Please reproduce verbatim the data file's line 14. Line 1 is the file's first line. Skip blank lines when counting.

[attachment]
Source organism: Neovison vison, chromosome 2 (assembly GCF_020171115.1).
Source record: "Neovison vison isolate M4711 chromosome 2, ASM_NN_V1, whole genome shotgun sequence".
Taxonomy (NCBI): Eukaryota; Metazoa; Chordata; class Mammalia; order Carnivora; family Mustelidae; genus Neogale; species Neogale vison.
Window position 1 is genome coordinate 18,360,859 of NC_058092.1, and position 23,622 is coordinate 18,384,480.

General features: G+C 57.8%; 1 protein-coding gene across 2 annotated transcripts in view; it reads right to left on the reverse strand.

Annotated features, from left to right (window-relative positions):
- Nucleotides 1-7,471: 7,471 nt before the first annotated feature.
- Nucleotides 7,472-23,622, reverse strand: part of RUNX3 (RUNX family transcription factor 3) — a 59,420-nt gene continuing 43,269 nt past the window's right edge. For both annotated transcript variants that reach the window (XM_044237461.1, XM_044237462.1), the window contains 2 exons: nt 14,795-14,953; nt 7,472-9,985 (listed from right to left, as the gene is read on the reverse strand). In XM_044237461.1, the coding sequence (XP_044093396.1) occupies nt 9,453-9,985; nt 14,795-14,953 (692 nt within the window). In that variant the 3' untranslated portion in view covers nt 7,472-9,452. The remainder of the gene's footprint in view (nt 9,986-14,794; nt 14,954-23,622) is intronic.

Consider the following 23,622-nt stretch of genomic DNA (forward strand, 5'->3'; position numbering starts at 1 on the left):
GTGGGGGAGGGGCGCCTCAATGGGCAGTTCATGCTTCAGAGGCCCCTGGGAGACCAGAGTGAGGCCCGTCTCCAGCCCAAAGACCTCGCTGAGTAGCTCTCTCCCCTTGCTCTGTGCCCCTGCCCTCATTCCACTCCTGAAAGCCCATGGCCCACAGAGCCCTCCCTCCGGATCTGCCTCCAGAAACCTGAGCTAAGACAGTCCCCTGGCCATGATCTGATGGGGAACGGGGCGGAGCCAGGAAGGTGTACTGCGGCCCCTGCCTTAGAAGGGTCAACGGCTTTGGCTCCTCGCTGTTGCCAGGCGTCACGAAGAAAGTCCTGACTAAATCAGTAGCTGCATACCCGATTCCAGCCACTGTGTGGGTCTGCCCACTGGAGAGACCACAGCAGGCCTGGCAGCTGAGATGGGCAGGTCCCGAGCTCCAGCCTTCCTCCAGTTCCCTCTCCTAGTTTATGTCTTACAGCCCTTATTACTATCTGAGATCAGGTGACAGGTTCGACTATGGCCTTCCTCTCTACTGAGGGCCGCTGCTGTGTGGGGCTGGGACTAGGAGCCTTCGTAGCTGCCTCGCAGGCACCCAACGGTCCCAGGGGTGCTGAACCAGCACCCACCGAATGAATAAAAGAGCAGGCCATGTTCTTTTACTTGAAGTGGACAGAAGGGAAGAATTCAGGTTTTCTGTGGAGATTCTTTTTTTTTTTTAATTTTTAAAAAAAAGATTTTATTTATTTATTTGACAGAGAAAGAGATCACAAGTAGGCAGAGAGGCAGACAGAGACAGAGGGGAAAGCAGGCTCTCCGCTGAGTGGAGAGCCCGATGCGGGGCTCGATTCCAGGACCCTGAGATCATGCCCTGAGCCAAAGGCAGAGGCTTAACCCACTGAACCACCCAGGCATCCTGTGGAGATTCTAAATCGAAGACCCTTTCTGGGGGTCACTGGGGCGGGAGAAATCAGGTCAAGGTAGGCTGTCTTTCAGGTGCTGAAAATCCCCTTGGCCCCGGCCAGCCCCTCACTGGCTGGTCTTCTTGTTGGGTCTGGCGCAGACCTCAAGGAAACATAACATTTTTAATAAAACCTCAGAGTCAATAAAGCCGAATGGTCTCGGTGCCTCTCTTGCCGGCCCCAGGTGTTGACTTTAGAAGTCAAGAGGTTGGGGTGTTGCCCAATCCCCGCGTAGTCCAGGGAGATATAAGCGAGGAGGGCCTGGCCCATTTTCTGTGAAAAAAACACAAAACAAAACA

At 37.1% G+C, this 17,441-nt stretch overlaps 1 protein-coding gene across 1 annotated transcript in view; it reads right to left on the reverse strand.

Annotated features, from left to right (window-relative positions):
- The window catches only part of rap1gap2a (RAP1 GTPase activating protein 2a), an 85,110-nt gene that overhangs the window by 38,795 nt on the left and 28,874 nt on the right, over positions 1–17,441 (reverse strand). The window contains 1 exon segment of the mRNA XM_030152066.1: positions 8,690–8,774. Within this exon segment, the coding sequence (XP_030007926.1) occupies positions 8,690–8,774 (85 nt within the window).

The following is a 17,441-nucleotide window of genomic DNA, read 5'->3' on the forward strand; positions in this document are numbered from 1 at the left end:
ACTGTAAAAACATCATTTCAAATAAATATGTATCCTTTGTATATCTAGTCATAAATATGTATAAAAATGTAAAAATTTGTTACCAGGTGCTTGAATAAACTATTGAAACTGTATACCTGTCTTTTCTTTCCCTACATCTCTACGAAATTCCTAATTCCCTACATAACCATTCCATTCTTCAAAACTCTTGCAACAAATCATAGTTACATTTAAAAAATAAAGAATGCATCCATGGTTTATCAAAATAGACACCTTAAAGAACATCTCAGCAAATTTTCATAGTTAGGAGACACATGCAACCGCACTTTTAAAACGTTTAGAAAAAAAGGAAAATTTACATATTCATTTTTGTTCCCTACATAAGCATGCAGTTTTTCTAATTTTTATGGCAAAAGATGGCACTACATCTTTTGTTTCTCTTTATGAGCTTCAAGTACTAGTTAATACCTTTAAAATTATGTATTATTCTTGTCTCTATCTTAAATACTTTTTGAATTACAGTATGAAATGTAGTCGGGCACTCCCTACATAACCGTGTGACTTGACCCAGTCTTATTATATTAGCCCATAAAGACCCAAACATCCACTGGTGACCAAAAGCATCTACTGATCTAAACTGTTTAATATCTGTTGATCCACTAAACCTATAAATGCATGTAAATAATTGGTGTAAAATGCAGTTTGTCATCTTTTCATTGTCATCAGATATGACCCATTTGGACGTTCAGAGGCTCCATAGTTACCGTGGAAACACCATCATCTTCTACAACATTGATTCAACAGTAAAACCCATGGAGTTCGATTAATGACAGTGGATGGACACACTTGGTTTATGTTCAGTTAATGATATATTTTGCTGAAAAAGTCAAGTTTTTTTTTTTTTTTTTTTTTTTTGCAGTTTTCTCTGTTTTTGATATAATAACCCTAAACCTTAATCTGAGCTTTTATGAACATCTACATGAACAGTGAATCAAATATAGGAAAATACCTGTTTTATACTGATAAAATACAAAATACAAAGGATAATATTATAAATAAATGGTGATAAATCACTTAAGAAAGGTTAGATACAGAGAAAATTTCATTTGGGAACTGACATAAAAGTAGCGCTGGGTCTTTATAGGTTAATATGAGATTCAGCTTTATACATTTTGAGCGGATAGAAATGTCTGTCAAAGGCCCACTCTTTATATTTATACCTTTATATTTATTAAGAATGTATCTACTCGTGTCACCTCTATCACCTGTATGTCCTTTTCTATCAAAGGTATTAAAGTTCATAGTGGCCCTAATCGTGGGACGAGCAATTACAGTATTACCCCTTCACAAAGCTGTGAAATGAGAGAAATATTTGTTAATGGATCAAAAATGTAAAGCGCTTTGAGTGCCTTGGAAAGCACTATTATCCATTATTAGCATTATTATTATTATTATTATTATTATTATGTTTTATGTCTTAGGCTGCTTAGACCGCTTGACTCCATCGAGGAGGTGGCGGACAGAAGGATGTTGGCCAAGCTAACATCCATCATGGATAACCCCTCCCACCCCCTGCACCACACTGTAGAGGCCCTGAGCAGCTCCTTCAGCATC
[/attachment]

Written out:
The following is a 17,441-nucleotide window of genomic DNA, read 5'->3' on the forward strand; positions in this document are numbered from 1 at the left end: